Why Trump’s dinner with a white supremacist is so telling


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Former presidents don’t usually end up breaking bread with national outcasts. And certainly not by chance. Staff and security protocols routinely protect them from such encounters, both practically and politically. Even modest mayors who travel to DC to meet with donors, assholes and reporters check every chair at every table to avoid a potentially outrageous coffee meeting.

So how did Donald Trump end up sitting down last Tuesday for a turkey, stuffing, and apple pie dinner with the rapper formerly known as Kanye West and Nick Fuentes? How a former president and newly declared candidate for a comeback came to share any space with an entertainment icon whose recent anti-Semitic comments prompted companies left and right to drop their lucrative sponsorship deals with him , and a far-right activist who denies the veracity of the Holocaust and whom the Department of Justice has labeled a white supremacist?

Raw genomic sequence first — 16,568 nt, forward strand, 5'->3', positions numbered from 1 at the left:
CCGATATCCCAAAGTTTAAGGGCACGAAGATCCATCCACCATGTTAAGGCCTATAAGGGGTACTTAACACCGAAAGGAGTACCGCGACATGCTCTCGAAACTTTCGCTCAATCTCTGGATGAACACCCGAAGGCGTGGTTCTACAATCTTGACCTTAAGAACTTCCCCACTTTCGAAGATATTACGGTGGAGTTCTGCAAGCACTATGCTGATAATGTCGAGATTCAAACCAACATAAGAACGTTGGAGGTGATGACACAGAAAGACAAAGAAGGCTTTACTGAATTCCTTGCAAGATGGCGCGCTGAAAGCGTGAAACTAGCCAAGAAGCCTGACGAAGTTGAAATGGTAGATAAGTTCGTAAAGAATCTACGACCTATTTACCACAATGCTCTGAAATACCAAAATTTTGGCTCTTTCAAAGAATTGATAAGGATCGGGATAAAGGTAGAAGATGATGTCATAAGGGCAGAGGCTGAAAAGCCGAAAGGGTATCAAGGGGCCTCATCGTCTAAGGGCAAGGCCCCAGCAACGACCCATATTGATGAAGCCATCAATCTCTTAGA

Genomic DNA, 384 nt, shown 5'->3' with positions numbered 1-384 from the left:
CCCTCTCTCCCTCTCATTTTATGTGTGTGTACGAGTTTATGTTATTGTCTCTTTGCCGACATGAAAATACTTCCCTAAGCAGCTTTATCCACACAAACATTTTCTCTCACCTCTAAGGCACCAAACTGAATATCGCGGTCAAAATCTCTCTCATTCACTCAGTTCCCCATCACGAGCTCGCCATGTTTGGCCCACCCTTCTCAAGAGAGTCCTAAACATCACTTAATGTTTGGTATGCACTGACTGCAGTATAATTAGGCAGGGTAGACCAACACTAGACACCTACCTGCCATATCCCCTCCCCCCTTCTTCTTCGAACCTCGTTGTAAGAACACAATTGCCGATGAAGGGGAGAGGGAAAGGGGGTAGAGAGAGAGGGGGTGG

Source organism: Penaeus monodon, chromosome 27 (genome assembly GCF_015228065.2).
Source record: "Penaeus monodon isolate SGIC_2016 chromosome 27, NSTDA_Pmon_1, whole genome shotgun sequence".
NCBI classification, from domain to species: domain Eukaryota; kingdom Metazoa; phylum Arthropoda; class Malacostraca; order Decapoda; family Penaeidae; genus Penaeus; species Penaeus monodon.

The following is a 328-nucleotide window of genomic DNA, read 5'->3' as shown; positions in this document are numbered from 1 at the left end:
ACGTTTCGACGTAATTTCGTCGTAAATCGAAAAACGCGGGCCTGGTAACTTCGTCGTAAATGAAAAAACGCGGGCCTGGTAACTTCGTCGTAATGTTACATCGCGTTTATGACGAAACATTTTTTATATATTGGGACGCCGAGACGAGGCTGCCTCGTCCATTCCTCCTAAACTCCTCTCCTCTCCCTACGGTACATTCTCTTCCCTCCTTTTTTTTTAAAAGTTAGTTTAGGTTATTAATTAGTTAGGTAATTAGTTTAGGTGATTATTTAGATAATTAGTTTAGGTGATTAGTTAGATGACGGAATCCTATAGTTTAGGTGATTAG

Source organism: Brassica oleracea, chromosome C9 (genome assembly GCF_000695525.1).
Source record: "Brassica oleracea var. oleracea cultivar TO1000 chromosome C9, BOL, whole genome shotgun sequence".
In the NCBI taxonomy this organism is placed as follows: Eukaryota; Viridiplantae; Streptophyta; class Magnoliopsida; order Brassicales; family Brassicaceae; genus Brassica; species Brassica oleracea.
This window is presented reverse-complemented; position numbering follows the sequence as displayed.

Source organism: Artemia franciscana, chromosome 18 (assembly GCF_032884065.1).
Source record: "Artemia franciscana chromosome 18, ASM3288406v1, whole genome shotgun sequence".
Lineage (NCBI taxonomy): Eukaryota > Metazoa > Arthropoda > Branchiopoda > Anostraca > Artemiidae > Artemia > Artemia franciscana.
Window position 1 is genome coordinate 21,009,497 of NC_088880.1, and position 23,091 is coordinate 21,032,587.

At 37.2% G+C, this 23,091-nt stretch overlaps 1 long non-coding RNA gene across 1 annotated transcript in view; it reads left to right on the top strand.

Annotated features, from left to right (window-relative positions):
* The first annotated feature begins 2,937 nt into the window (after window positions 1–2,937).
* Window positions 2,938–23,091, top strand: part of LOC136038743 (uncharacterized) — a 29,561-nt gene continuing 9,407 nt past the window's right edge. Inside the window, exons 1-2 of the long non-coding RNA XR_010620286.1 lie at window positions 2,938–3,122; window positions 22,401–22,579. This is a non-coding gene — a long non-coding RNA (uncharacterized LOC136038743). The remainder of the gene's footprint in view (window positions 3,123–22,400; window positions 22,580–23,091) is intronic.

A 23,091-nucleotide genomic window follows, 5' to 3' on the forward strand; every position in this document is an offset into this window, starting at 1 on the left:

Was it, as Trump points out, an accidental meeting of lightning rods for chaos, one a corporate pariah and the other a radical rallying point for aggrieved white people? A masterclass in trolling? Something in the middle? Any hint at just how out of whack the 2024 campaign, currently underway in earnest, is going to get?

The answer to any of these questions should leave most Americans a little uneasy, regardless of their politics. Even Trump’s most ardent MAGA-ists should view the meeting as, at best, an unforced error that’s a distraction from his early entry into the race. And even Trump’s harshest critics don’t have to go far to toss him like a dog whistle into the worst corners of today’s political landscape, one that Fuentes tells us would rather see Trump a little less scripted. and presidential and much more. more engaged in the culture war that is brewing. It’s really a choose-your-own approach to political observation, and one that doesn’t bode well for the republic if those are the options.